1. Case Studies: In-depth examination of a single person or a few people. Goal is to provide an accurate and complete description of the case. Principal benefit is that they can expand our knowledge about the variations in human behavior. Must have 5 components: (1) research question, (2) propositions, (3) units of analysis, (4) determination of how the data are linked to the propositions, and (5) criteria to interpret the findings. Advantages: serve as a source for research ideas and hypotheses; helped develop therapeutic techniques; enabled scientists to study extremely rare and low-base-rate phenomena; and can describe and detail instances that contradict universally accepted beliefs and assumptions. Disadvantages: only descriptive; may involve a great deal of experimenter bias; and unlikely that the findings will generalize to other people with similar issues and problems.
2. Naturalistic Observation: Observe organisms in their natural settings. Four defining principals: (1) noninterference, (2) observation and detection of invariants (behavior patterns or other phenomena that exist in the real world), (3) useful for exploratory purposes, and (4) descriptive. Disadvantages: no control over settings, participants may not have opportunity to display behaviors phenomena the researcher is trying to observe, and the topics of study are limited to overt behaviors.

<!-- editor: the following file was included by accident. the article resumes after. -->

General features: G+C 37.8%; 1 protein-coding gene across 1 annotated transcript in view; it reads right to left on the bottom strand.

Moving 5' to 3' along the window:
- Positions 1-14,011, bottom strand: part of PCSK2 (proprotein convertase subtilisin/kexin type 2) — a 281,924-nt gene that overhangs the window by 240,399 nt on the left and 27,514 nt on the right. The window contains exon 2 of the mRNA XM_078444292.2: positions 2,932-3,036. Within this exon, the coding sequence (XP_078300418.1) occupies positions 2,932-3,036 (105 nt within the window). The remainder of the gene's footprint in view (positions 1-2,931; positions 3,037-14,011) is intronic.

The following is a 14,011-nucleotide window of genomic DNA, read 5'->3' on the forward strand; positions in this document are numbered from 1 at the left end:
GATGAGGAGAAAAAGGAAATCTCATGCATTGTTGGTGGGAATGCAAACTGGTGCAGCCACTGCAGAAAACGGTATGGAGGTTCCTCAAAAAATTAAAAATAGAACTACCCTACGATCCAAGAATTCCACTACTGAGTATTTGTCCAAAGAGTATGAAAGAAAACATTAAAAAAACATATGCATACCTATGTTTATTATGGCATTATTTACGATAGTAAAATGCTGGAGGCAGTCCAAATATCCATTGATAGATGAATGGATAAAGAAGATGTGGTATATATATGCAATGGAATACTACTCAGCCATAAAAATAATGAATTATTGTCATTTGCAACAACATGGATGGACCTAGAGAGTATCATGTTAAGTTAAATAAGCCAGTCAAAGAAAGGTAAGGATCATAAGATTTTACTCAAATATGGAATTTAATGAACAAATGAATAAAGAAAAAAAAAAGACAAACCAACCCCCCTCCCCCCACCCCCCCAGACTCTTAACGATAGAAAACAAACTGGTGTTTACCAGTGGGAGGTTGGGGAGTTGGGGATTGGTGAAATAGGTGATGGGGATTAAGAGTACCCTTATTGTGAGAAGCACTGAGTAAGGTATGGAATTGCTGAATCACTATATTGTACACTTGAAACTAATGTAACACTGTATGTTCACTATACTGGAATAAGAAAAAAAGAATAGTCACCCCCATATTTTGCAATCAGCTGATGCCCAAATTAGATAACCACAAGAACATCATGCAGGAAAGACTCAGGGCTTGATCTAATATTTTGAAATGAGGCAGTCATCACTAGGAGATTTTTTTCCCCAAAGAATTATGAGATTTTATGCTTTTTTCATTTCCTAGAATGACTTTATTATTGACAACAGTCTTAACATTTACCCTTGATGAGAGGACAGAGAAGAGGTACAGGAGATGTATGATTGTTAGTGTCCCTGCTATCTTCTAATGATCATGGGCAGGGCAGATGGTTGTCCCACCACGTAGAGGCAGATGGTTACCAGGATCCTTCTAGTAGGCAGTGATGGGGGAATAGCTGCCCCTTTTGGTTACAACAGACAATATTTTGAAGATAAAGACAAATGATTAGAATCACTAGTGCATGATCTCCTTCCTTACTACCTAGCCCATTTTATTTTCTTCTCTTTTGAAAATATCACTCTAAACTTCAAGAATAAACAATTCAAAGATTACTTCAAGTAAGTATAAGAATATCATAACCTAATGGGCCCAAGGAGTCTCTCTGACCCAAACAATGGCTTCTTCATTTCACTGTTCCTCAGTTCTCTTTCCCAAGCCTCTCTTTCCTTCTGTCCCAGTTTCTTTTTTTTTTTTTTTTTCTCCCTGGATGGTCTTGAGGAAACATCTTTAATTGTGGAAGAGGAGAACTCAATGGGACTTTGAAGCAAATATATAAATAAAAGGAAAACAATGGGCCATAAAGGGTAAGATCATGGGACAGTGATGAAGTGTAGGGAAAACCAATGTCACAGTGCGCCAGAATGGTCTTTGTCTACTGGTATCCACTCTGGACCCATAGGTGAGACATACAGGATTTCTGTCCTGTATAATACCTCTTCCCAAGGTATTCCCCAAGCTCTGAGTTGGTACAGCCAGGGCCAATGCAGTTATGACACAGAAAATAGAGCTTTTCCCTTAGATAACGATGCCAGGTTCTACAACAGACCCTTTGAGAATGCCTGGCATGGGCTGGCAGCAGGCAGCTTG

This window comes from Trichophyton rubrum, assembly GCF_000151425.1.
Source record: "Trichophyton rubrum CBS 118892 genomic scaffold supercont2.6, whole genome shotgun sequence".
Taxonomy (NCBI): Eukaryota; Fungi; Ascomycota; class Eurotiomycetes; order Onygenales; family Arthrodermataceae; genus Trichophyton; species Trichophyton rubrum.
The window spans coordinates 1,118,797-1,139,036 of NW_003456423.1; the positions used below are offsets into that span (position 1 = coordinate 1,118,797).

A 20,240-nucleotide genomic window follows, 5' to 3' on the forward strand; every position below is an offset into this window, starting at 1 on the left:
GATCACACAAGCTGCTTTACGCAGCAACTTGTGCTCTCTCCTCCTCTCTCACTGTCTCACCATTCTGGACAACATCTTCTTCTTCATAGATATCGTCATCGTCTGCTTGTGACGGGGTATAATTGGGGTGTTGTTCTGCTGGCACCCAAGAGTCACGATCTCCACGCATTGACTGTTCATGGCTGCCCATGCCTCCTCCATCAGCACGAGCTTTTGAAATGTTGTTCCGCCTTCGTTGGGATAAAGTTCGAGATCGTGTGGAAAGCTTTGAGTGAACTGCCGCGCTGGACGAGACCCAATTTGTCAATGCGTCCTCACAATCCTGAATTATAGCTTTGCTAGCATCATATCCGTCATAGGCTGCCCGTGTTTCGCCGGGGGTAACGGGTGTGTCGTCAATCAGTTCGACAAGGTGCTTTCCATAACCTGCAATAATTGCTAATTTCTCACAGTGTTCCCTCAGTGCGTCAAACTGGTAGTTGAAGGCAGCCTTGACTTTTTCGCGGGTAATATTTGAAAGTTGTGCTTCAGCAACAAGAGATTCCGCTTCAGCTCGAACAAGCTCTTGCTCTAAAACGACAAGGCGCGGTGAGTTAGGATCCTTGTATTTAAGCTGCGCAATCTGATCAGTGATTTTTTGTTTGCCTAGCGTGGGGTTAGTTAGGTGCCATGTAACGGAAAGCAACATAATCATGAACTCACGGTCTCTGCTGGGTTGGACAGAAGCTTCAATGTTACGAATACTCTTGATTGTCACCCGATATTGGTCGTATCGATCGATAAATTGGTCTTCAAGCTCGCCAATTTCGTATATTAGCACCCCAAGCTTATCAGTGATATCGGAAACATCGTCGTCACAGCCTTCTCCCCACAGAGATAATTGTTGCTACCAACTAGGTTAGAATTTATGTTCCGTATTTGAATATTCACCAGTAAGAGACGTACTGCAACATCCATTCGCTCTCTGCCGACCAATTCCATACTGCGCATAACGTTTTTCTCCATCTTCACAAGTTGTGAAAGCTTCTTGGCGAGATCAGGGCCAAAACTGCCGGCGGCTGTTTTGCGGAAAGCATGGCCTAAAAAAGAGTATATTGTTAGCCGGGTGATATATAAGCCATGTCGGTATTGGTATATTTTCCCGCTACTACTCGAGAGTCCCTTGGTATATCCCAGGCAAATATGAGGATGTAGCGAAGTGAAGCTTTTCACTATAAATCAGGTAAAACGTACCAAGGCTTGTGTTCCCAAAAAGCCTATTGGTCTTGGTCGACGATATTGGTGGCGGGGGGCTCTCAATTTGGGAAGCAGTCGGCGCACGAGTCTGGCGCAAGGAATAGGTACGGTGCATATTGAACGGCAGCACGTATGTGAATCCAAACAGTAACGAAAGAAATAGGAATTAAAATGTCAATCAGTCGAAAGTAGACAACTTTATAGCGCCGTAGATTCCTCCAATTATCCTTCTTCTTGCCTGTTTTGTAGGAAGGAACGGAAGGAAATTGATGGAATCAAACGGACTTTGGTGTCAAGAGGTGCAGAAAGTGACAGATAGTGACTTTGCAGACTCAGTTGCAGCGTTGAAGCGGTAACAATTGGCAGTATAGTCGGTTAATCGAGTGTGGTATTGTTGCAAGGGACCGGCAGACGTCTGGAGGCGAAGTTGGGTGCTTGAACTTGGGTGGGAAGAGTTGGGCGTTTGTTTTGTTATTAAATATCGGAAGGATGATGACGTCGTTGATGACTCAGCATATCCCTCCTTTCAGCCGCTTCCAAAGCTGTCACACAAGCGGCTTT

3. Survey Studies: Asking large numbers of people questions about their behaviors, attitudes, and opinions. Nine general steps to conduct a survey: (1) define a general objective, (2) develop a more specific objective, (3) determine the sample population (4) decide how the sample will be surveyed and develop questionnaire, (5) fieldwork: make decisions about the individuals who will administer the surveys, and about their qualifications, hiring, training, (6) content analysis: transform qualitative data into quantitative data, (7) analysis plan: conduct descriptive and correlational statistics on data (8) tabulation: data entry, and (9) analysis and reporting.
4. Focus Groups: Formally organized, structured groups of individuals (who usually share a particular characteristic, demographic, or interest that is relevant to the topic being studied) brought together to discuss a topic or series of topics during a specific period of time. Trained moderator is present to set ground rules, raise discussion questions, and maintain the focus of group discussions. Advantage: provides an open, fairly unrestrictive forum for individuals to discuss ideas and to clarify each others’ opinions; and it serves to crystallize the participants’ opinions. Disadvantages: focus group may not be representative of general population, participants’ opinions can be altered through group influence, and it’s difficult to quantify open-ended questions.

Test Yourself:
1. The most important element of a true experimental design is __ assignment?
2. If groups are perfectly matched on all known factors, the researcher can be certain that any group differences on outcomes are due to the independent variable. T or F?

(Answers: 1. random; 2. False, it is still possible that nay number of unknown variables may be responsible for the group differences)

Unless otherwise stated, the content of this page is licensed under Creative Commons Attribution-ShareAlike 3.0 License